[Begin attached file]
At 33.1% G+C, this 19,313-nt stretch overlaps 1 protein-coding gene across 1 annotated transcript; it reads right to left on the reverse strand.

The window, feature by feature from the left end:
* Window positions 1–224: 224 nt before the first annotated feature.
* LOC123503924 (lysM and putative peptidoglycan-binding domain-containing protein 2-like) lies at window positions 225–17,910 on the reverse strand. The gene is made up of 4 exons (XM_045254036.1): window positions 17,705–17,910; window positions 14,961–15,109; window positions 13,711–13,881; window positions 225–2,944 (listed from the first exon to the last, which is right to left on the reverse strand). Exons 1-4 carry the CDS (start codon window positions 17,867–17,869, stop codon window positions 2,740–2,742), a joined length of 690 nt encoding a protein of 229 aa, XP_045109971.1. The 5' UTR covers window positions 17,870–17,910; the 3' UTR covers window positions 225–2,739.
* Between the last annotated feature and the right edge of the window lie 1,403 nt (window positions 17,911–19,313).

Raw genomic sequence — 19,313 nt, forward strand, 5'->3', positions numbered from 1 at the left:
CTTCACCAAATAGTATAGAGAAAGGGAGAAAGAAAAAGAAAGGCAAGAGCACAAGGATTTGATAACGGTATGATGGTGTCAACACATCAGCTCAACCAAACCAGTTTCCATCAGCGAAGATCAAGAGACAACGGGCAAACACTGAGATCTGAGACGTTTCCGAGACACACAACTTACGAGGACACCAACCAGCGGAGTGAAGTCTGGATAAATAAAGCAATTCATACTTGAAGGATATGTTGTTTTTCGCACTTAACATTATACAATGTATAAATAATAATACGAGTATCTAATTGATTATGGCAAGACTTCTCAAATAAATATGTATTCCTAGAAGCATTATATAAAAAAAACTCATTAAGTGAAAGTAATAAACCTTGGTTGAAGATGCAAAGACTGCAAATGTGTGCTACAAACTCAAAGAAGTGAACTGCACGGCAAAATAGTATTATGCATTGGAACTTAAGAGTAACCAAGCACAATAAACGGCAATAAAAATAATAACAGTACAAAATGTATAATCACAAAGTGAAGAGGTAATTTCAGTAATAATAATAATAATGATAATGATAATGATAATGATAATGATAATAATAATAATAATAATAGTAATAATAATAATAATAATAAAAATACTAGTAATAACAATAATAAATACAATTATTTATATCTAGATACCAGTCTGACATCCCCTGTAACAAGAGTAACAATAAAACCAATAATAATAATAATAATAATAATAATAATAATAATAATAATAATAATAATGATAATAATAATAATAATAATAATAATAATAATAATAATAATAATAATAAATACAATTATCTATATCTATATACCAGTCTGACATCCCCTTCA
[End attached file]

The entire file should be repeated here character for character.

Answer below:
At 33.1% G+C, this 19,313-nt stretch overlaps 1 protein-coding gene across 1 annotated transcript; it reads right to left on the reverse strand.

The window, feature by feature from the left end:
* Window positions 1–224: 224 nt before the first annotated feature.
* LOC123503924 (lysM and putative peptidoglycan-binding domain-containing protein 2-like) lies at window positions 225–17,910 on the reverse strand. The gene is made up of 4 exons (XM_045254036.1): window positions 17,705–17,910; window positions 14,961–15,109; window positions 13,711–13,881; window positions 225–2,944 (listed from the first exon to the last, which is right to left on the reverse strand). Exons 1-4 carry the CDS (start codon window positions 17,867–17,869, stop codon window positions 2,740–2,742), a joined length of 690 nt encoding a protein of 229 aa, XP_045109971.1. The 5' UTR covers window positions 17,870–17,910; the 3' UTR covers window positions 225–2,739.
* Between the last annotated feature and the right edge of the window lie 1,403 nt (window positions 17,911–19,313).

Raw genomic sequence — 19,313 nt, forward strand, 5'->3', positions numbered from 1 at the left:
CTTCACCAAATAGTATAGAGAAAGGGAGAAAGAAAAAGAAAGGCAAGAGCACAAGGATTTGATAACGGTATGATGGTGTCAACACATCAGCTCAACCAAACCAGTTTCCATCAGCGAAGATCAAGAGACAACGGGCAAACACTGAGATCTGAGACGTTTCCGAGACACACAACTTACGAGGACACCAACCAGCGGAGTGAAGTCTGGATAAATAAAGCAATTCATACTTGAAGGATATGTTGTTTTTCGCACTTAACATTATACAATGTATAAATAATAATACGAGTATCTAATTGATTATGGCAAGACTTCTCAAATAAATATGTATTCCTAGAAGCATTATATAAAAAAAACTCATTAAGTGAAAGTAATAAACCTTGGTTGAAGATGCAAAGACTGCAAATGTGTGCTACAAACTCAAAGAAGTGAACTGCACGGCAAAATAGTATTATGCATTGGAACTTAAGAGTAACCAAGCACAATAAACGGCAATAAAAATAATAACAGTACAAAATGTATAATCACAAAGTGAAGAGGTAATTTCAGTAATAATAATAATAATGATAATGATAATGATAATGATAATGATAATAATAATAATAATAATAGTAATAATAATAATAATAATAAAAATACTAGTAATAACAATAATAAATACAATTATTTATATCTAGATACCAGTCTGACATCCCCTGTAACAAGAGTAACAATAAAACCAATAATAATAATAATAATAATAATAATAATAATAATAATAATAATAATAATGATAATAATAATAATAATAATAATAATAATAATAATAATAATAATAATAAATACAATTATCTATATCTATATACCAGTCTGACATCCCCTTCA